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Jun 15,2006
$ensible Home
by James Dulley

Dear Jim: I want to use filtered water to remove chlorine when bathing and showering. Installing a whole-house filtering system is expensive and seems wasteful. Is there any way to filter just the bath water? - Jerome H.

bend weekly oregonDear Jerome: When people think about filtering and purifying the water in their homes, they usually think about water used for drinking and cooking. Actually, the exposure to chemicals in water is also significant when hot water is flowing over your body and you are breathing the warm water vapor. Free chlorine in the air may produce possible carcinogenic hazards.

Although the chlorine concentration in water decreases as it travel through the water mains to your home, its final concentration in specific homes varies. Filtering all the water in the house can be an expensive proposition, both for the equipment and the operating costs. Depending upon the type of whole-house system, one can also consume large quantities of water or electricity.

One of the most effect and reasonably priced options for removing chlorine is a shower filter. It mounts on the showerarm and the showerhead screws onto it. You can install your existing showerhead on it or purchase a unit with a showerhead attached. The chlorine filter has a negligible impact upon the force of the water from the showerhead.

I have tested many of them in my own home and have definitely felt a difference in the reduced dryness of my hair and skin. I found the models with an attached adjustable massaging showerhead work the best. The massaging action is comfortable at times, but you can also turn the knob to get a fine spray to save water when lathering.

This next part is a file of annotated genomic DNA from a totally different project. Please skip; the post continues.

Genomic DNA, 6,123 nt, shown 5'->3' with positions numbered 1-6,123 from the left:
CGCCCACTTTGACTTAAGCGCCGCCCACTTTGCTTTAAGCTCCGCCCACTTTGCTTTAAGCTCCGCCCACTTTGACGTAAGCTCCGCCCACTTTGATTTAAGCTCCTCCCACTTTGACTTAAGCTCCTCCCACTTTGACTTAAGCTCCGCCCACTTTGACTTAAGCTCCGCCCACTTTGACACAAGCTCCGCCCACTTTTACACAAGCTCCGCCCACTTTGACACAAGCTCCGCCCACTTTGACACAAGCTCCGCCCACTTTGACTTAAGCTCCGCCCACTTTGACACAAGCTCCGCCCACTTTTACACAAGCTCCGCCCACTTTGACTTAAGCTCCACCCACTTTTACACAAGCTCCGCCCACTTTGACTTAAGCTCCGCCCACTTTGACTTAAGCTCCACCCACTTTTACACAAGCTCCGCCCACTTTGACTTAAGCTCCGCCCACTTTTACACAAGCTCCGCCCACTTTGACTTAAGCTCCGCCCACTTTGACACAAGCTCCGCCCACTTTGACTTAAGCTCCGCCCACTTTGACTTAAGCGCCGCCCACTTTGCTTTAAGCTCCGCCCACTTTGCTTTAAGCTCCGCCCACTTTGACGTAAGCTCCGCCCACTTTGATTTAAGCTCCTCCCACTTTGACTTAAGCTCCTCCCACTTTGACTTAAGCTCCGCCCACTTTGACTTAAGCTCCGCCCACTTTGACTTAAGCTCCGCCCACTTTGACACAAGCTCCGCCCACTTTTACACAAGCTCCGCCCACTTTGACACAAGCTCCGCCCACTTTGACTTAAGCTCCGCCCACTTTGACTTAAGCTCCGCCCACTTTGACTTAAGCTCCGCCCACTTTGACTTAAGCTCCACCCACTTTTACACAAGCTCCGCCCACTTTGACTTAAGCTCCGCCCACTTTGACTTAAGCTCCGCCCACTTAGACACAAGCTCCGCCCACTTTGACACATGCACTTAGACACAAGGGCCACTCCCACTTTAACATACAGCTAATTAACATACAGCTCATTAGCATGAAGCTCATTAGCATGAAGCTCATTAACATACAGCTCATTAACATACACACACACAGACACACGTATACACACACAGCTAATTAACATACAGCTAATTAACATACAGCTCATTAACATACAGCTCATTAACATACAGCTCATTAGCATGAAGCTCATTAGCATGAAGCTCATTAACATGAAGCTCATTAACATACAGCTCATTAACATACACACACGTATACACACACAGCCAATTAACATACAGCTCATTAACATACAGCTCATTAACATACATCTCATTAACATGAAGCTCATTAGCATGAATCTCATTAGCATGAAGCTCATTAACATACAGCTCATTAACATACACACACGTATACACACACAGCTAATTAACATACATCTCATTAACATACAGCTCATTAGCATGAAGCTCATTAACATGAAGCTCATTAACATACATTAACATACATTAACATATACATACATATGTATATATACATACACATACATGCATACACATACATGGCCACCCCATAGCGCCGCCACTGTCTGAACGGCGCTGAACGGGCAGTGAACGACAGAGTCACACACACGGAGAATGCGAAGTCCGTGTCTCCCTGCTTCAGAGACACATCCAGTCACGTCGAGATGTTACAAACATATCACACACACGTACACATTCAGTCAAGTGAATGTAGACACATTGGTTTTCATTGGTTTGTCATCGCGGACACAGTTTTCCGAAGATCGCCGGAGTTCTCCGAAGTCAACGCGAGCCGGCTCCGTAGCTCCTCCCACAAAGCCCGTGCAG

The most effective type of shower filter uses a KDF element. This is made of fine particles of pure zinc and copper. The combination of these two metals produces an oxidation/reduction reaction to neutralize the chlorine. Most of the filter manufacturers use a KDF element and some also include a carbon or other material for removing specific chemicals or particles.

Each manufacturer's filter has a unique design and the sizes vary, but you can expect to get between 1,000 and 2,000 showers per filter depending upon the water and the length of shower. The filter housings are made in two piece which unscrew to install the new filter element. You should be able to notice from the feel of your skin when it is time to replace the element.

If you prefer to take baths, a bath ball filter is available. This is a perforated plastic ball with a round KDF filter inside of it. It has a hook or rope to hang it from the bathtub spout so the water flows through it as it fills the bathtub.

The following companies offer shower/bath filters: CUZN Water Filtration, (800) 345-7873, www.cuzn.com; H2O International, (800) 570-3464, www.h2ofilter.com; Rainshow'r, (800) 243-8775, www.rainshowermfg.com; Sante, (800) 398-6735, www.santeforhealth.com; and Waterwise, (800) 874-9028, www.waterwise.com.


Dear Jim: I have been trying to compare prices for new furnaces, but I cannot seem to find basic equipment prices. Is there some reason I always hear I have to get actual quotes from contractors instead? - Kelly W.

Dear Kelly: You will realize the pricing problem when you talk with several contractors. They all may not even recommend the same size furnace for your home. Some may also recommend replacing some of the ductwork which increases the cost.

Some other options can significantly impact the cost. Installing a variable-speed blower motor instead of a standard one can cost hundreds of dollars more. A high-quality central air cleaner can also add several hundred dollars.


Send inquiries to James Dulley, Bend Weekly, 6906 Royalgreen Dr., Cincinnati, OH 45244 or visit www.dulley.com.

Copyright 2006 James Dulley

Photo Credit: Water Wise

Bend Oregon, Central Oregon, Bend Weekly

1573 times read

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